CLAYTON — Patience is running thin for a group of neighbors whose street has been turned into a dirt road as a result of ongoing utility upgrades.
Hobbs Street is a small stretch of roadway that runs parallel to U.S. 70 behind McCall’s Bar-B-Q & Seafood. Since last summer, residents say they have been subjected daily to noise, road blocks and disrupted mail service from workers installing sidewalks and sewer lines. The street serves about 17 homes.
They have little idea when the crews will leave the area according to resident George Corbett.
“From what I can tell, they come around in the morning for two or three hours and dig holes in the street and then fill it back in with dirt,” said Corbett. “There are men in the road jack hammering and it’s loud all day long. The house shakes and knocks things off the wall.”
Neighbor Linda Radford said the project has been an inconvenience. Dust and dirt from flying debris makes it difficult to keep her home and vehicles clean. Safety cones scattered randomly in the road cover gaping holes.
“They came out in the summer to install the sidewalks,” she explained. “We didn’t even know we were getting them. The road is torn up so badly that the school bus can’t even come down to pick up the kids.”
Stacy Beard, the town’s spokesperson, said residents were indeed notified of impending road work by fliers placed on their doorknobs and updates on the town’s social media and web pages. The job is part of Clayton’s ongoing program to upgrade utility services and repave roads in disrepair. She explained the work on Hobbs Street is extensive with the road needing repairs literally from top to bottom.
Town says no problems
George Corbett says it’s been frustrating to see the road in disarray especially when crews seem not to be making any visible progress. He noted that after new sidewalks were in place workers returned only to tear them up again.
Beard said the Hobbs Street work is on schedule and the only hiccup came when a section of sidewalk was installed prematurely by the contractor, the Fred Smith Company. About four 5’ x 5’ panels of new cement had to be dug up to accommodate the installation of sewer lines. The town will not be responsible for costs incurred by the error.
“There were, in fact, some of this going on where the residents did observe some parts of the sidewalk being put in and then taken back out,” said Beard.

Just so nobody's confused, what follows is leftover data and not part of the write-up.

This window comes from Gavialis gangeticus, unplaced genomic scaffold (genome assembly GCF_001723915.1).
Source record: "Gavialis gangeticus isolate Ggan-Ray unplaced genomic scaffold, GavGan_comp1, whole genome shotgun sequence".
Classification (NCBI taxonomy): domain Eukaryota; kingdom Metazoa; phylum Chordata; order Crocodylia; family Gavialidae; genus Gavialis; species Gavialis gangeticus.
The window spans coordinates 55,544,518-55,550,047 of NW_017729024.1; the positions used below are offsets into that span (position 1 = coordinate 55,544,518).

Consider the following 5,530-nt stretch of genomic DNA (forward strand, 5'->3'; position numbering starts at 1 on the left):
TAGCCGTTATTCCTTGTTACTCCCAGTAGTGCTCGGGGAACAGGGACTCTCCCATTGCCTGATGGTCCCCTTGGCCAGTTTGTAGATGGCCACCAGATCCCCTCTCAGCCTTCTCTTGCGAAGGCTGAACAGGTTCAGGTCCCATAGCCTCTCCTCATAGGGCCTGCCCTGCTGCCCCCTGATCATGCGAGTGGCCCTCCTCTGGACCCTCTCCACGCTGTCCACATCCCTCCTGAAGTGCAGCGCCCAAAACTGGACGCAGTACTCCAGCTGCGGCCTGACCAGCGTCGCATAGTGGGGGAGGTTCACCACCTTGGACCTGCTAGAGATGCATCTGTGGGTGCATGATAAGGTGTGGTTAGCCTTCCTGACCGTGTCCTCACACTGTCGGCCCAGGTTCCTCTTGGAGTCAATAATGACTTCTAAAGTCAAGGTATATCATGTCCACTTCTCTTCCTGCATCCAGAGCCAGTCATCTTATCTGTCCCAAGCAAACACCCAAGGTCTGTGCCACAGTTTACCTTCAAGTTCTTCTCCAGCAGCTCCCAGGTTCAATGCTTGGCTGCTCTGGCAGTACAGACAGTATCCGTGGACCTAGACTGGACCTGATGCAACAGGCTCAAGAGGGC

Town manager Steve Biggs said residents need to be mindful that there are multiple phases of work taking place. Crews complete one stage at a time in order not to interrupt utility services to the community.
“These projects are very challenging,” he said. “But once they’re done the value is there for a lifetime.”
Mail delivery has also been impacted. Corbett said workers removed mailboxes with many not returned to their original location. One was found tied to a street sign. Due to sporadic delivery, both Corbett and Radford have had to make trips to the post office to retrieve their mail.
Clayton postmaster Becky Shires agreed road repair work has been a constant issue for her carriers since last summer. She said Hobbs Street is just one area that has forced the agency to make adjustments to their routes.
“We usually go first thing in the morning hoping to beat the construction,” said Shires. “We actually get out and walk the streets that are being paved. If we cannot attempt the roads in the morning, we go back at the end of the day and try to deliver to them.”
She said a source of frustration is mailboxes being removed by construction workers and not returned to their proper location. If a box has been relocated, it’s impossible for carriers to stay organized.
“We just go down one side of the road,” explained Shires. “Moving a box once a delivery route has been established causes disruption. The utility company is responsible for putting them back in their proper location.”
Beard stressed major improvement projects and utility work takes time but there should be an end in sight for those on Hobbs Street.
“At this point, the street is ready for asphalt to be laid down,” she said. “Weather permitting, the road will be done by the end of the year.”